ABSTRACT: The function of a rocket nozzle is to channelise and accelerate the combustion products produced by the burning propellant, inside a rocket motor, in such as way so as to maximize the velocity of the exhaust at the exit, to supersonic velocity. The nozzle converts the chemical energy of the propellant into kinetic energy with no moving parts. It is basically a tube with variable cross-sectional area.
Nozzles are generally used to control the rate of flow, speed, direction, mass, shape, and/or the pressure of the exhaust stream that emerges from them. The nozzle is used to convert the chemical-thermal energy generated in the combustion chamber into kinetic energy. The nozzle converts the low velocity, high pressure, high temperature gas in the combustion chamber into high velocity gas of lower pressure and temperature, thus producing the required thrust for the rocket to propel.
The convergent and divergent type of nozzle is known as DE-LAVAL nozzle. Throat is the portion with minimum area in a convergent-divergent nozzle. The divergent part of the nozzle is known as nozzle exit. In the convergent section the pressure of the exhaust gases will increase and as the hot gases expand through the diverging section attaining high velocities from continuity equation.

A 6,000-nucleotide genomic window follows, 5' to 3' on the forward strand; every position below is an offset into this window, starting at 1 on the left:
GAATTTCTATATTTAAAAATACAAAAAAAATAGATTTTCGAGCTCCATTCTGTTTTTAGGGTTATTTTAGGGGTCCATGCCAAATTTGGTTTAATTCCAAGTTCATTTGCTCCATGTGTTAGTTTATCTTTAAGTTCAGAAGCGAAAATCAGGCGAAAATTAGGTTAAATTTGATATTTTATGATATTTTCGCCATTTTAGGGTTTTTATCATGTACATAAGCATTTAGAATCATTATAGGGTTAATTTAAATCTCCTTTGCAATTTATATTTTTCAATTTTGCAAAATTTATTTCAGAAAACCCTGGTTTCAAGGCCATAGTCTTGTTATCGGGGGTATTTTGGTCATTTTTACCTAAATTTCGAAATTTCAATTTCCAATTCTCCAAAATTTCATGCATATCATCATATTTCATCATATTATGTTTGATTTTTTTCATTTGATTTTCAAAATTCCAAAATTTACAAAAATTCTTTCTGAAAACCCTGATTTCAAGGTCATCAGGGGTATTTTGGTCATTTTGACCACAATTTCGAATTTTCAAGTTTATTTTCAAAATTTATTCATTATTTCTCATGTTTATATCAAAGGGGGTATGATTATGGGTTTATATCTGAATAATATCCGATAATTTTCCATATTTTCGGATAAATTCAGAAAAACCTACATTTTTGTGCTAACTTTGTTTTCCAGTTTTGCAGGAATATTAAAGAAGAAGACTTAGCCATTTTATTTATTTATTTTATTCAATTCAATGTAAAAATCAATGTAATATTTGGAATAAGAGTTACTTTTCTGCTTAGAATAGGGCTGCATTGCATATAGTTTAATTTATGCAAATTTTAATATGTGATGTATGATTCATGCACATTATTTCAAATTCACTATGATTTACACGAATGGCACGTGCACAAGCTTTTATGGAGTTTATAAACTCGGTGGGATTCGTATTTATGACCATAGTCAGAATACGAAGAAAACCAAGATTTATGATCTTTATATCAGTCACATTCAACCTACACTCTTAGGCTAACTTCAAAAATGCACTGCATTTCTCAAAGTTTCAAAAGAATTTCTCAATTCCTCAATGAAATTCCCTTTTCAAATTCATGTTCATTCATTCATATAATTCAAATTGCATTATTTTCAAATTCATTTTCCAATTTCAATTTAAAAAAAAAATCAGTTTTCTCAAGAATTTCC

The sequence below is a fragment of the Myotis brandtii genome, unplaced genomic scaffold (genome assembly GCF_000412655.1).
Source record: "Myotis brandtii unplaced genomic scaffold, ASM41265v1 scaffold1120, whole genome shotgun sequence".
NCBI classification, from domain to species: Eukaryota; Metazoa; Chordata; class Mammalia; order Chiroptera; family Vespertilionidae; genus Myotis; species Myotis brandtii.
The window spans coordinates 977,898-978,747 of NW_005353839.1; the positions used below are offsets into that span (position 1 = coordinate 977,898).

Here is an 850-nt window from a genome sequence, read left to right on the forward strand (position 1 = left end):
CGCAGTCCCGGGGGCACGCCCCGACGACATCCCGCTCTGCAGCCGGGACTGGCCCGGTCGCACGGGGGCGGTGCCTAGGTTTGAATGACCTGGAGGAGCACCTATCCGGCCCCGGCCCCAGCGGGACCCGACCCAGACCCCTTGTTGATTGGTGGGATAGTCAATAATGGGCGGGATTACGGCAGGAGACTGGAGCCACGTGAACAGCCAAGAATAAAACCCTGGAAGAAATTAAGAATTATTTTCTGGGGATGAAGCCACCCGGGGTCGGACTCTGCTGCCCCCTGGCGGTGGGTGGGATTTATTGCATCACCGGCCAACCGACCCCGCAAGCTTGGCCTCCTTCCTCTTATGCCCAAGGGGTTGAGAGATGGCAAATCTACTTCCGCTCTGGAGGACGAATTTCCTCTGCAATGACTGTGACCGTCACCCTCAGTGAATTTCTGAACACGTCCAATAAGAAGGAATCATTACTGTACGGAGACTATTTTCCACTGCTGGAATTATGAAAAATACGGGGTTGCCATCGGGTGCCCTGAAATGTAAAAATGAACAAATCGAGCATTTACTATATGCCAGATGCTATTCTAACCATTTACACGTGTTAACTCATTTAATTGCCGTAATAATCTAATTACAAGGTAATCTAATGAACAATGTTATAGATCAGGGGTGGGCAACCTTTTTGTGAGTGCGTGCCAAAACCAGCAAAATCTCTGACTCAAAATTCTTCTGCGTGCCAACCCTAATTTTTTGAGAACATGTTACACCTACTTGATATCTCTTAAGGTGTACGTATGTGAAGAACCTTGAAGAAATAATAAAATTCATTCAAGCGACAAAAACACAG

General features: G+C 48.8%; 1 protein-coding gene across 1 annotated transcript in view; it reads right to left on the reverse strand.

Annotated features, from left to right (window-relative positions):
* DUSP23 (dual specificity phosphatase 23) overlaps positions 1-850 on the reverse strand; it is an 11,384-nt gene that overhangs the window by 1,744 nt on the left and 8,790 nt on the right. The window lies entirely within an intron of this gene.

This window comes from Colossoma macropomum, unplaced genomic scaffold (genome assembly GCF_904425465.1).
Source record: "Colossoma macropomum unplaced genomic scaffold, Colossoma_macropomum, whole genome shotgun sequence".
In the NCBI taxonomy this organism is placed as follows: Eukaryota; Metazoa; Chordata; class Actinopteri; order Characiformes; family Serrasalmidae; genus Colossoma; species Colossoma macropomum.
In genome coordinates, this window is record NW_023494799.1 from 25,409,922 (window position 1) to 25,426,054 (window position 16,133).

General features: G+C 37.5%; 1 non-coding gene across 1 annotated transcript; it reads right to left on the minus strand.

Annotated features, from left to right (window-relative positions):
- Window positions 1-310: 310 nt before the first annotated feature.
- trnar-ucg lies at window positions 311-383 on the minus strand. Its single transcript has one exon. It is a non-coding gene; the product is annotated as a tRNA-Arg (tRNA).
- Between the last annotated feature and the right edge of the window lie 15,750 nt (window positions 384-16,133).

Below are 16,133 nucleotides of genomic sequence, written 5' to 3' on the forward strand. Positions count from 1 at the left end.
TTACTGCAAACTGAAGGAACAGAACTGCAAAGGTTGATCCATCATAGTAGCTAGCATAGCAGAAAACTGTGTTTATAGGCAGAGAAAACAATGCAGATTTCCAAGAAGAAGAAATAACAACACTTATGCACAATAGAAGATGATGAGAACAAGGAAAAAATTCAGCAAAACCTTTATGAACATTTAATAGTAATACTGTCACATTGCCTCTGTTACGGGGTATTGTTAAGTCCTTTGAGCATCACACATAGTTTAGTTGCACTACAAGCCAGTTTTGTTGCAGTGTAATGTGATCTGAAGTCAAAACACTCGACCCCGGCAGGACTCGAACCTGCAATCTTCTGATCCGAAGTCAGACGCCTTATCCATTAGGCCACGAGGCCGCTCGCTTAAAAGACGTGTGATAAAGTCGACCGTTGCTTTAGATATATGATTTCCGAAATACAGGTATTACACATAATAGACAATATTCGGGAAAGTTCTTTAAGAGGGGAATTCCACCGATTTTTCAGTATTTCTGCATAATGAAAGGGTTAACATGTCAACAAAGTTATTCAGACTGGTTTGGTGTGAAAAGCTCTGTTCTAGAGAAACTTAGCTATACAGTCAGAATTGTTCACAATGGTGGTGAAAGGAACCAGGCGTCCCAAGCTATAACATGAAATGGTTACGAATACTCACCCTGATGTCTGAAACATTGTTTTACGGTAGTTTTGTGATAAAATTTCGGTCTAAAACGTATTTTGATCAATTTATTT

The analysis of a rocket nozzle involves the concept of "steady, one-dimensional compressible fluid flow of an ideal gas". The goal of rocket nozzle design is to accelerate the combustion products to as high an exit velocity as possible. This is achieved by designing the necessary nozzle geometric profile with the condition that isentropic flow is to be aimed for. Isentropic flow is considered to be flow that is dependant only upon cross-sectional area -- which necessitates frictionless and adiabatic (no heat loss) flow. Therefore, in the actual nozzle, it is necessary to minimize frictional effects, flow disturbances and conditions that can lead to shock losses. In addition, heat transfer losses are to be minimized. In this way, the properties of the flow are near isentropic, and are simply affected only by the changing cross-sectional area as the fluid moves through the nozzle.
Space shuttle uses some of the largest De-Laval nozzles in the Solid Rocket Boosters(SRBs). They are designed so as to optimize the weight and the performance. In this project a study is conducted to study the various configurations and geometries of a De-laval nozzle w.r.t the available technologies been used in the world. Further an effort is made to analyse the flow of gases through a Space shuttle nozzle using commercially available software Fluent 5.2.